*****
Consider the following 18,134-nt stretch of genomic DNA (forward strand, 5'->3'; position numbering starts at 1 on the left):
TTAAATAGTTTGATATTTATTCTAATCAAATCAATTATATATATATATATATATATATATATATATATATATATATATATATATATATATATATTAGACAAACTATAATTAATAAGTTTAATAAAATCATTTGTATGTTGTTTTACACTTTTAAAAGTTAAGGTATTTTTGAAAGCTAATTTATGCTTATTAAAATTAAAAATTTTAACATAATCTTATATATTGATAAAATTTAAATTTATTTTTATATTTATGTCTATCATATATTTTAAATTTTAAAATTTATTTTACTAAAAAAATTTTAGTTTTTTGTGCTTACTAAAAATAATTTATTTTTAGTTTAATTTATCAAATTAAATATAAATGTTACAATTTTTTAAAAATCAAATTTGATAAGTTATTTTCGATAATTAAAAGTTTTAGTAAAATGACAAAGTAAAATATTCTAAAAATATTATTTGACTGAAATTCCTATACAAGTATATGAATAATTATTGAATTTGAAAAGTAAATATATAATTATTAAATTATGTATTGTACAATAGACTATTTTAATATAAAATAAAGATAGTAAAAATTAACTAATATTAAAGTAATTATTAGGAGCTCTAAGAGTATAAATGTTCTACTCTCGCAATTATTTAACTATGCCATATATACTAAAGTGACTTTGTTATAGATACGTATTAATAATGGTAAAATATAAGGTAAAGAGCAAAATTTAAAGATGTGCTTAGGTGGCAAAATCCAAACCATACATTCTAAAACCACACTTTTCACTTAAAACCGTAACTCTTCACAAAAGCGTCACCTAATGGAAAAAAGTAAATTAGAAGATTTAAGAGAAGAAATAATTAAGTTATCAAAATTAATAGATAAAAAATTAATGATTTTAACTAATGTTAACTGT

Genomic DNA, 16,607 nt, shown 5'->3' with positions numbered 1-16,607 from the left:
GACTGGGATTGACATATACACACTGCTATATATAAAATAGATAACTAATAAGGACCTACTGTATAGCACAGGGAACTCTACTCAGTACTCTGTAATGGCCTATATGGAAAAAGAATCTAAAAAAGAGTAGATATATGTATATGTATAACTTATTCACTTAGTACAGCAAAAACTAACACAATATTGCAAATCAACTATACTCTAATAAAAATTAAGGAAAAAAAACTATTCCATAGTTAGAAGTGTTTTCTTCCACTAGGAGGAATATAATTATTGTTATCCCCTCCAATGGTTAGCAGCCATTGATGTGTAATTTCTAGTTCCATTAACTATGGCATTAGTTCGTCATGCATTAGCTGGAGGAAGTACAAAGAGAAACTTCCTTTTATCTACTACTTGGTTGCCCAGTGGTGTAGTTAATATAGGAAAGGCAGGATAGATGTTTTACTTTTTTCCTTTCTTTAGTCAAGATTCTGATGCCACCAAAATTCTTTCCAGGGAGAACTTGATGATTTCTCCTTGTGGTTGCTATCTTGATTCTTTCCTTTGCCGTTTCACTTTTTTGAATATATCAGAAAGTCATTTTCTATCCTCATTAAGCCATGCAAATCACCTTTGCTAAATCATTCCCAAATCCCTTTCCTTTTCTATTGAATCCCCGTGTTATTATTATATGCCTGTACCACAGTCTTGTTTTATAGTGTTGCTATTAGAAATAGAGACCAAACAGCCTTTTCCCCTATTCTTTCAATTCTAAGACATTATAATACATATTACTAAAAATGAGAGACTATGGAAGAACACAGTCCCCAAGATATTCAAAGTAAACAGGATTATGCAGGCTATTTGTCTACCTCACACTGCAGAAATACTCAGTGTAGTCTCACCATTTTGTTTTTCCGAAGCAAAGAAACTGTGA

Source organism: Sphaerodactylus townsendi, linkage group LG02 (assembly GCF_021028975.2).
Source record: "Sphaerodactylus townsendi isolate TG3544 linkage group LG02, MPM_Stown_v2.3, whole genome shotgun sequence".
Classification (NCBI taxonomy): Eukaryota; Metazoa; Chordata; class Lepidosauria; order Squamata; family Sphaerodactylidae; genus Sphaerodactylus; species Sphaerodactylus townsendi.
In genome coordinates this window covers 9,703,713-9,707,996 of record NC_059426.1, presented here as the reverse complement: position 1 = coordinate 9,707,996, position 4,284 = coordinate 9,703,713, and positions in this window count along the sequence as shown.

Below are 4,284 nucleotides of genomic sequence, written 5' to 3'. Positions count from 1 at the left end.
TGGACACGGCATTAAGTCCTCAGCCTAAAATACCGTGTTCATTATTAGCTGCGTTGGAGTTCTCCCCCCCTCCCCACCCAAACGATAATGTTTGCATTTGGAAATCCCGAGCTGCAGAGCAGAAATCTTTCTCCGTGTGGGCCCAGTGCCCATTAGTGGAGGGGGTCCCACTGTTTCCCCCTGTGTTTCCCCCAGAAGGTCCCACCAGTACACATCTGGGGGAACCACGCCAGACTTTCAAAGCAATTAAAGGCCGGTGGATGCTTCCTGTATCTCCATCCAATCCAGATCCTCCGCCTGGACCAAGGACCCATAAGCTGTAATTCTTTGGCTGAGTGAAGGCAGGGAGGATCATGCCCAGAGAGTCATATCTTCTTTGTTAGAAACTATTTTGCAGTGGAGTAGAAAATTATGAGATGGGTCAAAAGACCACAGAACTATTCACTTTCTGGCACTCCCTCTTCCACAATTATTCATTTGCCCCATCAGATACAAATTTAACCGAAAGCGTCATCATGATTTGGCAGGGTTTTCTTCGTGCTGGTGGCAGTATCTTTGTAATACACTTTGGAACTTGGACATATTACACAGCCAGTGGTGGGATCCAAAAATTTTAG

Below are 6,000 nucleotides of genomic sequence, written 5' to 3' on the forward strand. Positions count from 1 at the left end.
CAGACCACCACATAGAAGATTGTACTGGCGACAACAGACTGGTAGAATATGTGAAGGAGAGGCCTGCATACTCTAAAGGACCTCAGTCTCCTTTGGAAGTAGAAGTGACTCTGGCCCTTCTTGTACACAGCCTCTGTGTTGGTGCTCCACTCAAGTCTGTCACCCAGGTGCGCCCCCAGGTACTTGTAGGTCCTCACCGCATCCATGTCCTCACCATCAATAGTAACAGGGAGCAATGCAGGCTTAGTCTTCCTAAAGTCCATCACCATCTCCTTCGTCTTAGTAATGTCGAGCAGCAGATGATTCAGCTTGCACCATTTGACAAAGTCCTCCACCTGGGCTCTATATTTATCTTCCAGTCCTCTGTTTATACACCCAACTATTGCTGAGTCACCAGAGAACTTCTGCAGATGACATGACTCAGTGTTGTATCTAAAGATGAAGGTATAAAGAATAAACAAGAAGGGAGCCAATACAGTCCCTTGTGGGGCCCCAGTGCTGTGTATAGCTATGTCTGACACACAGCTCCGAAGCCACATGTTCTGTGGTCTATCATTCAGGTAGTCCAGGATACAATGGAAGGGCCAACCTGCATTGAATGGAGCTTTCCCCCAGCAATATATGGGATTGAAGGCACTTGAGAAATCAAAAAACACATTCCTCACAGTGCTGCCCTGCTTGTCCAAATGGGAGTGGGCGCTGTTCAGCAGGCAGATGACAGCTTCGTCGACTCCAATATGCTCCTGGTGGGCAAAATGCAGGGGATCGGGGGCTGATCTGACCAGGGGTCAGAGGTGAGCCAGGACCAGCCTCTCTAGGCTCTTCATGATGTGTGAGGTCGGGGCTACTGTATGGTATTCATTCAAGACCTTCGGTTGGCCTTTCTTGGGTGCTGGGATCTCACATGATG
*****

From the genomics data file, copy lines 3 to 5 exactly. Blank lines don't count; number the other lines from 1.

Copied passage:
Genomic DNA, 16,607 nt, shown 5'->3' with positions numbered 1-16,607 from the left:
GACTGGGATTGACATATACACACTGCTATATATAAAATAGATAACTAATAAGGACCTACTGTATAGCACAGGGAACTCTACTCAGTACTCTGTAATGGCCTATATGGAAAAAGAATCTAAAAAAGAGTAGATATATGTATATGTATAACTTATTCACTTAGTACAGCAAAAACTAACACAATATTGCAAATCAACTATACTCTAATAAAAATTAAGGAAAAAAAACTATTCCATAGTTAGAAGTGTTTTCTTCCACTAGGAGGAATATAATTATTGTTATCCCCTCCAATGGTTAGCAGCCATTGATGTGTAATTTCTAGTTCCATTAACTATGGCATTAGTTCGTCATGCATTAGCTGGAGGAAGTACAAAGAGAAACTTCCTTTTATCTACTACTTGGTTGCCCAGTGGTGTAGTTAATATAGGAAAGGCAGGATAGATGTTTTACTTTTTTCCTTTCTTTAGTCAAGATTCTGATGCCACCAAAATTCTTTCCAGGGAGAACTTGATGATTTCTCCTTGTGGTTGCTATCTTGATTCTTTCCTTTGCCGTTTCACTTTTTTGAATATATCAGAAAGTCATTTTCTATCCTCATTAAGCCATGCAAATCACCTTTGCTAAATCATTCCCAAATCCCTTTCCTTTTCTATTGAATCCCCGTGTTATTATTATATGCCTGTACCACAGTCTTGTTTTATAGTGTTGCTATTAGAAATAGAGACCAAACAGCCTTTTCCCCTATTCTTTCAATTCTAAGACATTATAATACATATTACTAAAAATGAGAGACTATGGAAGAACACAGTCCCCAAGATATTCAAAGTAAACAGGATTATGCAGGCTATTTGTCTACCTCACACTGCAGAAATACTCAGTGTAGTCTCACCATTTTGTTTTTCCGAAGCAAAGAAACTGTGA

Source organism: Sphaerodactylus townsendi, linkage group LG02 (assembly GCF_021028975.2).